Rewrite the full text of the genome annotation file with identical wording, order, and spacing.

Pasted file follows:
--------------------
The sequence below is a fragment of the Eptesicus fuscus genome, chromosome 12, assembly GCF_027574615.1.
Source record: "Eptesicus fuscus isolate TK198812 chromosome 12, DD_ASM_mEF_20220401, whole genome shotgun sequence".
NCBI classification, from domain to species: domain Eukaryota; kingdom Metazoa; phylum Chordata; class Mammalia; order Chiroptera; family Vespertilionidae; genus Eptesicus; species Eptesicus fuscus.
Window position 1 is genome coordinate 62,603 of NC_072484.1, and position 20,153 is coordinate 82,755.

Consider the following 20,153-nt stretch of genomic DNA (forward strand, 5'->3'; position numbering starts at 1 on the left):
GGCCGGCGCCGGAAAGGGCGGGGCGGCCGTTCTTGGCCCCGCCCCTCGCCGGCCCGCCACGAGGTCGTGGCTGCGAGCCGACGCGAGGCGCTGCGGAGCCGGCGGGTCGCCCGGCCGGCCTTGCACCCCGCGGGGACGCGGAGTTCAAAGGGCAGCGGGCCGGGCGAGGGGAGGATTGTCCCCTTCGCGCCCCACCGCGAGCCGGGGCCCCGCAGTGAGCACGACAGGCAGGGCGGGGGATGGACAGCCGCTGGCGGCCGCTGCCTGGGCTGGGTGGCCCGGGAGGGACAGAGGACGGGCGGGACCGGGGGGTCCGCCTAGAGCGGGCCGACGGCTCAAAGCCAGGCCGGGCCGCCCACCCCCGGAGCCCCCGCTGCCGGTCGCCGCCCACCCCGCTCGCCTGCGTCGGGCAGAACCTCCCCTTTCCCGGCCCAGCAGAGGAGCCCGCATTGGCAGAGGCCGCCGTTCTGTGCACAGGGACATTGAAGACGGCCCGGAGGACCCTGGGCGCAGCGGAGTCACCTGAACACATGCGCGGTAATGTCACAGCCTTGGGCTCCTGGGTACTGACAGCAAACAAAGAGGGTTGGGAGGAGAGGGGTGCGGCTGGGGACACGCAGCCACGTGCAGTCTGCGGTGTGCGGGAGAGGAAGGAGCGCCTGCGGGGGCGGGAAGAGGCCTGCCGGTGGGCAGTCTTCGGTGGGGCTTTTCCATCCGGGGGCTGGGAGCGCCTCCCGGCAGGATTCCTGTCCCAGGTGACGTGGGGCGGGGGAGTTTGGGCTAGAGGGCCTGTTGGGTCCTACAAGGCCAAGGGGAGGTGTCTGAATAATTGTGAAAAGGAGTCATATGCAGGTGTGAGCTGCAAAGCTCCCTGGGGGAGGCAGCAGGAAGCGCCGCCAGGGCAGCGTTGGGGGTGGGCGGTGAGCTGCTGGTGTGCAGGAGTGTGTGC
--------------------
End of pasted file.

The sequence below is a fragment of the Eptesicus fuscus genome, chromosome 12, assembly GCF_027574615.1.
Source record: "Eptesicus fuscus isolate TK198812 chromosome 12, DD_ASM_mEF_20220401, whole genome shotgun sequence".
NCBI classification, from domain to species: domain Eukaryota; kingdom Metazoa; phylum Chordata; class Mammalia; order Chiroptera; family Vespertilionidae; genus Eptesicus; species Eptesicus fuscus.
Window position 1 is genome coordinate 62,603 of NC_072484.1, and position 20,153 is coordinate 82,755.

Consider the following 20,153-nt stretch of genomic DNA (forward strand, 5'->3'; position numbering starts at 1 on the left):
GGCCGGCGCCGGAAAGGGCGGGGCGGCCGTTCTTGGCCCCGCCCCTCGCCGGCCCGCCACGAGGTCGTGGCTGCGAGCCGACGCGAGGCGCTGCGGAGCCGGCGGGTCGCCCGGCCGGCCTTGCACCCCGCGGGGACGCGGAGTTCAAAGGGCAGCGGGCCGGGCGAGGGGAGGATTGTCCCCTTCGCGCCCCACCGCGAGCCGGGGCCCCGCAGTGAGCACGACAGGCAGGGCGGGGGATGGACAGCCGCTGGCGGCCGCTGCCTGGGCTGGGTGGCCCGGGAGGGACAGAGGACGGGCGGGACCGGGGGGTCCGCCTAGAGCGGGCCGACGGCTCAAAGCCAGGCCGGGCCGCCCACCCCCGGAGCCCCCGCTGCCGGTCGCCGCCCACCCCGCTCGCCTGCGTCGGGCAGAACCTCCCCTTTCCCGGCCCAGCAGAGGAGCCCGCATTGGCAGAGGCCGCCGTTCTGTGCACAGGGACATTGAAGACGGCCCGGAGGACCCTGGGCGCAGCGGAGTCACCTGAACACATGCGCGGTAATGTCACAGCCTTGGGCTCCTGGGTACTGACAGCAAACAAAGAGGGTTGGGAGGAGAGGGGTGCGGCTGGGGACACGCAGCCACGTGCAGTCTGCGGTGTGCGGGAGAGGAAGGAGCGCCTGCGGGGGCGGGAAGAGGCCTGCCGGTGGGCAGTCTTCGGTGGGGCTTTTCCATCCGGGGGCTGGGAGCGCCTCCCGGCAGGATTCCTGTCCCAGGTGACGTGGGGCGGGGGAGTTTGGGCTAGAGGGCCTGTTGGGTCCTACAAGGCCAAGGGGAGGTGTCTGAATAATTGTGAAAAGGAGTCATATGCAGGTGTGAGCTGCAAAGCTCCCTGGGGGAGGCAGCAGGAAGCGCCGCCAGGGCAGCGTTGGGGGTGGGCGGTGAGCTGCTGGTGTGCAGGAGTGTGTGC